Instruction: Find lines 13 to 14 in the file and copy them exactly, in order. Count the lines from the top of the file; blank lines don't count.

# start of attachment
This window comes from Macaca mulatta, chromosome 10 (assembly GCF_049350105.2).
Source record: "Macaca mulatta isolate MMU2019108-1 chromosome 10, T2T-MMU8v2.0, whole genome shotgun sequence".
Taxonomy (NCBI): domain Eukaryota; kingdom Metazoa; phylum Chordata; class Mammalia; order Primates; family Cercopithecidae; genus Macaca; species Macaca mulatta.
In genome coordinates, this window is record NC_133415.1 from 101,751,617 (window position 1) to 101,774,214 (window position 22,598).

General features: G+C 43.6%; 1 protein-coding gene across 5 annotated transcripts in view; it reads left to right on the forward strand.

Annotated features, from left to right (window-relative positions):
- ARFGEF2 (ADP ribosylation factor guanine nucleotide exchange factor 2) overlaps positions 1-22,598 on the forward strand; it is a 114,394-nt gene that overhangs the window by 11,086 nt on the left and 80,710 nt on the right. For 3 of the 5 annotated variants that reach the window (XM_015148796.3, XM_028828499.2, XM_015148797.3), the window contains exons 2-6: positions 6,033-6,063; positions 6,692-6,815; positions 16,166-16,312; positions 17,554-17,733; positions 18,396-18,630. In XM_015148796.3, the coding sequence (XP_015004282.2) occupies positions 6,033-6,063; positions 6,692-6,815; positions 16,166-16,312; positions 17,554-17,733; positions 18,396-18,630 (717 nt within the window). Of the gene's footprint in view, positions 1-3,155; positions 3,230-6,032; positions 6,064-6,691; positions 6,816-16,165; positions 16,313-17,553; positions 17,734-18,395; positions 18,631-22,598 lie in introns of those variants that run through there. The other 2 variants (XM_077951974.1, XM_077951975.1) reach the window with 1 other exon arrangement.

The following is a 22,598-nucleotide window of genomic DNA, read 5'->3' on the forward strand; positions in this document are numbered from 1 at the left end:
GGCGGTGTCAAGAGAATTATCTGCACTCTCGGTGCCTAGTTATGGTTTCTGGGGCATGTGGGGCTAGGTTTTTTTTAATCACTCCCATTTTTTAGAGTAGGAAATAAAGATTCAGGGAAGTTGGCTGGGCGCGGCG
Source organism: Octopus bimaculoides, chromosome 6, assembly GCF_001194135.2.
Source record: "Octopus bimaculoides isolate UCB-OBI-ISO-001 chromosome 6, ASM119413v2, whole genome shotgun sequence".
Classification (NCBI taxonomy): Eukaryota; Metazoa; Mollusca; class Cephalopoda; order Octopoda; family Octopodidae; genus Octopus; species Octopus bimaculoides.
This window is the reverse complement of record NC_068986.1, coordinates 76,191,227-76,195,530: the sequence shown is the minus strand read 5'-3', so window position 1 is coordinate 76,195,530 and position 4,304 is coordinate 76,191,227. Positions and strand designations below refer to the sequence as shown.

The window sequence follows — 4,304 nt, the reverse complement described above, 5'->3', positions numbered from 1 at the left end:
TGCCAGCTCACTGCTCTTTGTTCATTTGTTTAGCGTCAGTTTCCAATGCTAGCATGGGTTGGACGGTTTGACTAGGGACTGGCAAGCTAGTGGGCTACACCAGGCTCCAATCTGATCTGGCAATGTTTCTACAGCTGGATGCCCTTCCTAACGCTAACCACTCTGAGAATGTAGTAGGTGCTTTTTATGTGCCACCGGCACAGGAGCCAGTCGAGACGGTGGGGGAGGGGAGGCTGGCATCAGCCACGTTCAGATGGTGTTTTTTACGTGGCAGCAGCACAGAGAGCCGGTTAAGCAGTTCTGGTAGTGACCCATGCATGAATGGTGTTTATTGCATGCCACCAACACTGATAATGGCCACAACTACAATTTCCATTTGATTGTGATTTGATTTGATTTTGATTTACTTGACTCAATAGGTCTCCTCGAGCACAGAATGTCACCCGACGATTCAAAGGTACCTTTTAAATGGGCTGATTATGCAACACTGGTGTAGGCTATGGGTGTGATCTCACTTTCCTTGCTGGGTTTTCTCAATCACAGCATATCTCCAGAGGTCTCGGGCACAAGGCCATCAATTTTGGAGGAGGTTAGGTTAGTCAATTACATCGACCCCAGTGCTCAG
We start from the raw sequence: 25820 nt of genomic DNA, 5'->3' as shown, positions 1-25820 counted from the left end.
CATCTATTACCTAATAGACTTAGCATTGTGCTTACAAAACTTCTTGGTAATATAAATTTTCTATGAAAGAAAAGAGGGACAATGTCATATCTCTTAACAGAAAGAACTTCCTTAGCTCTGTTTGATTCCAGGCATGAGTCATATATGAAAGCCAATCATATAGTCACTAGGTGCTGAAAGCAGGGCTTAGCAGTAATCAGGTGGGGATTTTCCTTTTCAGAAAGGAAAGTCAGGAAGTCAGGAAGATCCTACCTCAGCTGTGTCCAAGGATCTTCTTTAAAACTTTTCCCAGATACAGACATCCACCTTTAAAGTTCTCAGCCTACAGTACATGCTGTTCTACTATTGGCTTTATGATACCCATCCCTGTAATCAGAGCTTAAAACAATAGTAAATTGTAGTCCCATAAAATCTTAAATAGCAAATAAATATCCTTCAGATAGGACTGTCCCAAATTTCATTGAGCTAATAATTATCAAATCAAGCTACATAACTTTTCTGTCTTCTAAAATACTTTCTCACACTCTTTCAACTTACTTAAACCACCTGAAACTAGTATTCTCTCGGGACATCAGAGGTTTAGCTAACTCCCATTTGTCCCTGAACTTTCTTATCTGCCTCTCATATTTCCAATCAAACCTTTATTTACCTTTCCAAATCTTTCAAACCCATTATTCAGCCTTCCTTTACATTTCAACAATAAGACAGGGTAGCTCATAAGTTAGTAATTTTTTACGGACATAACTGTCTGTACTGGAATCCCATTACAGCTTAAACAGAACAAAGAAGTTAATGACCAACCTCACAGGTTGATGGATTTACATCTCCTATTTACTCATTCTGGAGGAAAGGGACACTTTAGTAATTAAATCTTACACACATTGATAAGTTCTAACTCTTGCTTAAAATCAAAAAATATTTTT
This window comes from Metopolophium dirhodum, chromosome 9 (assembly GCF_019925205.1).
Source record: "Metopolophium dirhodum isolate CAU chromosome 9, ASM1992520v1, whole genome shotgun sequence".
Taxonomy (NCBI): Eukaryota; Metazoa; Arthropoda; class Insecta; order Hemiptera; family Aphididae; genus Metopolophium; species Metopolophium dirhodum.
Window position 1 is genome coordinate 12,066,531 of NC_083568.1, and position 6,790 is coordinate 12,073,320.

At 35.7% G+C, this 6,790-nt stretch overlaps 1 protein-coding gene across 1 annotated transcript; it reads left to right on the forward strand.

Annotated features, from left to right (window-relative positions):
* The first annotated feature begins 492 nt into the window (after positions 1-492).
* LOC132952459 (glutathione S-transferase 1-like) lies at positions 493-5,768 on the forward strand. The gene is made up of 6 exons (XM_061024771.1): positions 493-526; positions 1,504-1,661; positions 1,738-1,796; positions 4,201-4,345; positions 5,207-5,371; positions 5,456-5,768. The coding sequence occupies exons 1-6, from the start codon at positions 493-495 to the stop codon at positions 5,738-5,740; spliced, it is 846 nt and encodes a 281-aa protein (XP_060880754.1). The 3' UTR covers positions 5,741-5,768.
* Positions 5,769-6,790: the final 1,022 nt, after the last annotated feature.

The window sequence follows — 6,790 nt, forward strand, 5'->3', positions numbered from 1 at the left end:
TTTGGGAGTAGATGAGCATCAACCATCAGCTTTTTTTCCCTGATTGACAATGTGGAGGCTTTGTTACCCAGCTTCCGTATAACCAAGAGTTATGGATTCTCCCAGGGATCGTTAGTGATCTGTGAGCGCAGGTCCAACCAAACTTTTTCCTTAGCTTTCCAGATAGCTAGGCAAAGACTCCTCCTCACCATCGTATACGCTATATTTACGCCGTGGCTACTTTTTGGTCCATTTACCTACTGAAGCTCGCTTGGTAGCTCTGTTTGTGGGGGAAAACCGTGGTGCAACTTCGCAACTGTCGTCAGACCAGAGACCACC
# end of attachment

This window is the reverse complement of record NC_068986.1, coordinates 76,191,227-76,195,530: the sequence shown is the minus strand read 5'-3', so window position 1 is coordinate 76,195,530 and position 4,304 is coordinate 76,191,227. Positions and strand designations below refer to the sequence as shown.

The window sequence follows — 4,304 nt, the reverse complement described above, 5'->3', positions numbered from 1 at the left end: